SO in the news today there has been a couple of interesting union news stories which often dont get the recognition and the news time as perhaps they should. I myself like to keep on top of union matters and feel they dont have a big enough voice in the mainstream media. The mainstream media often the capitalist's own media refuse to publish union news stories in a positive light if they do publish stories on them its usually some good old union bashing. Well i'm a trades union member and will speak up for them and give them a voice if they need to. I wont defend them to the hilt of course but i will when i feel they have been misrepresented and anti union laws have been enforced.
So below are two news stories which have made the BBC today
Unions welcome court strike ruling
The RMT had called a strike on the Docklands Light Railway
Court halts train drivers strike
Two rail unions have welcomed a court ruling that prevents minor mistakes in balloting being used to halt strikes.
Aslef and the RMT challenged injunctions blocking strikes over small faults in procedure, such as polling those not entitled to vote.
The Court of Appeal clarified the law, saying unions cannot be expected to always have up-to-date membership records.
Trade union leaders called the ruling a "major step for industrial freedom".
Two strikes that were planned separately - by the RMT on London's Docklands Light Railway and by Aslef on London Midland - were halted in the courts because of what were seen as technicalities.
In the Aslef dispute, an overwhelming "yes" vote was set aside, because the employer objected to two ballot papers that had been sent to two members who were not entitled to take part.
The court said in future that the information should be "as accurate as was reasonably practicable" and that allowances should be made for "small accidental failures" in administration.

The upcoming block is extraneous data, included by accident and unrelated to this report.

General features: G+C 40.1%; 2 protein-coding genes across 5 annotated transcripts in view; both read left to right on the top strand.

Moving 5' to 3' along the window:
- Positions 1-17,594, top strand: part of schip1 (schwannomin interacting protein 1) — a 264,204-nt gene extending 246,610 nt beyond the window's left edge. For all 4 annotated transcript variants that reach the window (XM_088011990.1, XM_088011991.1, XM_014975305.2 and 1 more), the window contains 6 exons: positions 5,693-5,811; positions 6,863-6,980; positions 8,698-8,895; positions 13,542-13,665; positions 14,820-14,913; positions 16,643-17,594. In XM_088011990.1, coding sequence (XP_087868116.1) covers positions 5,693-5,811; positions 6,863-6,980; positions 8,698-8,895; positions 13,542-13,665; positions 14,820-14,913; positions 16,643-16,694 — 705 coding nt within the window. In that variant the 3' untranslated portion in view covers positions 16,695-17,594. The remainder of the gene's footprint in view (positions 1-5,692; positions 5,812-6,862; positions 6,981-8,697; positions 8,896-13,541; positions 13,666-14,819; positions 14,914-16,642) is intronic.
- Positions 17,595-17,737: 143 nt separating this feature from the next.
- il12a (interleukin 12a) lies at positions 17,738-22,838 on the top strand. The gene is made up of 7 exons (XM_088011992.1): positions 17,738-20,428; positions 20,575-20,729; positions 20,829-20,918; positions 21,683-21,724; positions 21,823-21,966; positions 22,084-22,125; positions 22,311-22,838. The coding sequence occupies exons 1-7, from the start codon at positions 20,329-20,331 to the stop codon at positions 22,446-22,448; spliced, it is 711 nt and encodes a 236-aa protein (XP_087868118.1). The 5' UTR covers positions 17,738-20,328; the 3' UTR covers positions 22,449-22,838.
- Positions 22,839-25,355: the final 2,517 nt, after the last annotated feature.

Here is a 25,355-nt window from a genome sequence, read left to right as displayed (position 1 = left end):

Richard Arthur, from the law firm Thompsons, who acted in the case, said the findings were a major victory for the union movement.
"There's been a series of cases over the last 18 months to two years where employers have found it easier to get injunctions and the way the legislation has been interpreted by the courts has been ever more restrictive," he said.
"This case redresses that balance and interprets the legislation in the way its supposed to be interpreted."
Keith Norman, Aslef's general secretary, said it had been almost impossible to take legal strike action in the UK.
"If the employer could find the tiniest discrepancy, the courts would find in the employer's favour," he said.
Bob Crow, leader of the RMT, called the result a "massive victory" and said it paved the way for millions of members to take action over cuts to jobs and services in the coming months.
The second story from the BBC news today on union matters well done the BBC for getting two in today is on post ofice workers pay and conditions.
Post Office staff vote to strike over pay
The Post Office says the Crown offices are losing £55m a year
Staff who work in Crown post offices have voted to go on strike in a dispute over pay and possible branch closures.
Communication Workers Union members at the 373 branches voted by nine to one for a strike, on a 66% turnout.
Talks are scheduled with the Royal Mail but strikes could start by the end of March if they were unsatisfactory, the CWU warned.
The Post Office said it was "disappointed" by the result, adding that deliveries would be unaffected.
The union said it was worried by the lack of pay rise this year and the future of the Crown offices.
Crown post offices form the network of main branches in the UK's High Streets and employ about 4,000 counter staff.
CWU deputy general secretary Dave Ward said: "This ballot is about more than pay - it is the job security of our members and the future of the Crown office network which is also at stake.
"The government and the company appear to be hiding the fact that they are planning a programme of further Post Office closures," he added.
Last month, the Post Office rejected the CWU's claim for a staff pay rise, saying the Crown branches were losing money, amounting to £55m in the past year.
A spokesman for the Post Office, said: "Post Office is disappointed that staff in our 373 directly managed [Crown] branches have voted in favour of strike action. Some 97% of Post Offices are run by subpostmasters and they will be unaffected by any industrial action.
"Postal deliveries across the UK are also unaffected by this ballot result."
Just a few stories thre to get your teeth into. I'll trya nd highlight more union news stories in the coming weeks and months as giving unions a better voice on this blog may not be much but its something that the mainstream media fail to do.